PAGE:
This movie is a great way to get an introduction to scholarly publishing and Open Access. As in keeping with the subject the movie is free to access and download. To watch the movie either click on the video above or  follow the link here.

New UBC Funding to Support Scholarly Dissemination

With support from the Provost’s Office, UBC now offers $20,000 per year to support dissemination of Scholarship of Teaching and Learning.

Any UBC Vancouver faculty member can apply for the award, which can be used for dissemination expenses such as:

  • APC’s (article processing charges) or other fees related to publishing one’s scholarly work as open access (up to $2,000)
  • Conference registration and travel costs (up to $1,000)

Funds are managed and adjudicated by the Centre for Teaching, Learning and Technology (CTLT) and the Institute for the Scholarship of Teaching and Learning (ISoTL).

For more information see: https://isotl.ctlt.ubc.ca/sotl-dissemination-fund/

 

Our First TLEF Supported project is Live




As mentioned in a previous blog post, the Scholarly Communications and Copyright Office was awarded a Teaching and Learning Enhancement Fund grant for the 2018/2019 cycle. With this grant funding, we have in turn granted out smaller amounts to support faculty creation of OER and open textbooks.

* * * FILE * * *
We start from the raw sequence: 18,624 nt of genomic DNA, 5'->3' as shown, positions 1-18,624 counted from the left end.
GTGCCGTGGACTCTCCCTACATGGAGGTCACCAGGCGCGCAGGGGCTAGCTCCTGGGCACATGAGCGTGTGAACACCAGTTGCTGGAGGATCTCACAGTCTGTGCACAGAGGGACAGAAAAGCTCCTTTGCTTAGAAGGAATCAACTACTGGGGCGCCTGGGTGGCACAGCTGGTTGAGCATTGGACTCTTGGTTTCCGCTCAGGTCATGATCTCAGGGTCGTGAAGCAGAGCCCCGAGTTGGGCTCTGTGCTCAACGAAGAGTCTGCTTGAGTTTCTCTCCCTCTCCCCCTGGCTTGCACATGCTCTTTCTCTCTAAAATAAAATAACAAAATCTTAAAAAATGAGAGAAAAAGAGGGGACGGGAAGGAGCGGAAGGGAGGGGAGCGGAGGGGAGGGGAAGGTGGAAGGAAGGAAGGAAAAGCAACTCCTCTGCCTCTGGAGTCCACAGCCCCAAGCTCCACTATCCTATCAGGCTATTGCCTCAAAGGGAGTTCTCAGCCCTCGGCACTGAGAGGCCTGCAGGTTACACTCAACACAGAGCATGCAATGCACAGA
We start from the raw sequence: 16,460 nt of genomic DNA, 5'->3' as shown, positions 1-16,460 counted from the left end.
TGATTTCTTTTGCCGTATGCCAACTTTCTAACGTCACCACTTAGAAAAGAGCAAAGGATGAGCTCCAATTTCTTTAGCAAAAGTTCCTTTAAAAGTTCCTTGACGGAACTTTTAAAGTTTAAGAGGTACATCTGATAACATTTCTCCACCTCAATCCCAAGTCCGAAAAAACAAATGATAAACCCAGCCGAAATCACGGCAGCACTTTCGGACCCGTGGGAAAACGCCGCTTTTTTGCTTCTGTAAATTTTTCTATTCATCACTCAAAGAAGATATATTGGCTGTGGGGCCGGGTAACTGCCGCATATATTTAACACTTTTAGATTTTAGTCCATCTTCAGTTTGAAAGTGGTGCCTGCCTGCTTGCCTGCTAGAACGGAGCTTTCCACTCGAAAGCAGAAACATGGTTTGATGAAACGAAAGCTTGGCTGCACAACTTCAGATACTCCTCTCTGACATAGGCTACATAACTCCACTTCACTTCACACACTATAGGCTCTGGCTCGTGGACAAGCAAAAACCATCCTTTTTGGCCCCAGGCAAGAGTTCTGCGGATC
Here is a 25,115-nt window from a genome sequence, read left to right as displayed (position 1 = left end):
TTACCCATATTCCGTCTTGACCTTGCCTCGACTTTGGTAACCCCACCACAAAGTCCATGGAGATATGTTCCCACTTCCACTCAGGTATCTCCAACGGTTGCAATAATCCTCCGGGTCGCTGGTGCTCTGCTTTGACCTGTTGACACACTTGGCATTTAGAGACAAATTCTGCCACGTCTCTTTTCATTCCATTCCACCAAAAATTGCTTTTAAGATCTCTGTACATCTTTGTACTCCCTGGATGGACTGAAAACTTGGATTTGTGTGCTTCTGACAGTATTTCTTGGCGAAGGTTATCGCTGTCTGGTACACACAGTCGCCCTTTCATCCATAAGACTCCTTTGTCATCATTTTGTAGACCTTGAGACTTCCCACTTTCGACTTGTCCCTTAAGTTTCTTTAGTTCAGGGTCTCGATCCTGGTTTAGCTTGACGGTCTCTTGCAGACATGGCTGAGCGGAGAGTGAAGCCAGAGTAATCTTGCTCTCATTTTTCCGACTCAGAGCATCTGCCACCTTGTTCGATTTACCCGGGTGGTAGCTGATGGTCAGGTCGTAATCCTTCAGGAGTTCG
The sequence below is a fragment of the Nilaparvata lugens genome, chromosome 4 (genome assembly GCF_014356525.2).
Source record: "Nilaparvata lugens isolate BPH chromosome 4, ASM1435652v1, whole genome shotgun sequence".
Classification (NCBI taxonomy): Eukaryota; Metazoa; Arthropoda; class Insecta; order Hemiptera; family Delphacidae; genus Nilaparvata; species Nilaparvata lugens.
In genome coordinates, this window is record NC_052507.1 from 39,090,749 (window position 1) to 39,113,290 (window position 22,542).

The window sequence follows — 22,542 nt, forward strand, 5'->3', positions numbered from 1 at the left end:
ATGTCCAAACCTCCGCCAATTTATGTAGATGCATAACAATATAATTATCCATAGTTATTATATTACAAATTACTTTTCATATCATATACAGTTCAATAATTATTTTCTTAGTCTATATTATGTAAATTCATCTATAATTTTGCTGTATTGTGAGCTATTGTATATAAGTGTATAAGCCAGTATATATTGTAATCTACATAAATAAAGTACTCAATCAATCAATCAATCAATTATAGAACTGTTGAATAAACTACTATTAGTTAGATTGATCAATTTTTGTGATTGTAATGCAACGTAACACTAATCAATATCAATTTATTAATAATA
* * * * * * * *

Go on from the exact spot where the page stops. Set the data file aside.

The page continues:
We are now proud to introduce the first product to come out of this project, Digital Meijis: Revisualizing Modern Japanese History at 150. This collection of visual essays has been adapted from The Meiji at 150 Project. Led by Tristan Grunow, Assistant Professor without Review, History Department and Naoko Kato, Japanese Language Librarian, Asian Library, this initiative celebrates the 150th anniversary of Japan’s 1868 Meiji Restoration and seeks to increase collaboration between scholars at universities across Canada, Japan, and the United States, strengthening UBC’s ties to Japanese studies programs around the region in disciplines including, and beyond, history, as well as magnifying the presence of UBC and UBC’s Japanese collections in the field of Japanese studies in North America.

Scholarly Communications and Copyright Unit Impact Report

Recently the Scholarly Communications and Copyright Office released its 2017/2018 Impact and Activity Report, showcasing some of the year’s highlights and accomplishments.

For more information, or to share feedback please contact scholarly.communications@ubc.ca

Read the Report.

ORCIDs surpass 5-million mark

An ORCID iD is a way of establishing trusted connections between you, your scholarly works, and your professional activities and affiliations.  It’s also a sure way of distinguishing yourself from other scholars with similar names – aka ‘disambiguation.’ 

ORCID has become a worldwide standard widely used in publishing, granting, and online research networks.  In July 2018, ORCID logged its 5-millionth member.

UBC is an ORCID-CA member and is in early planning for campus implementation, including an ORCID sign-up campaign this fall.

Watch this site or consult this guide  for more information.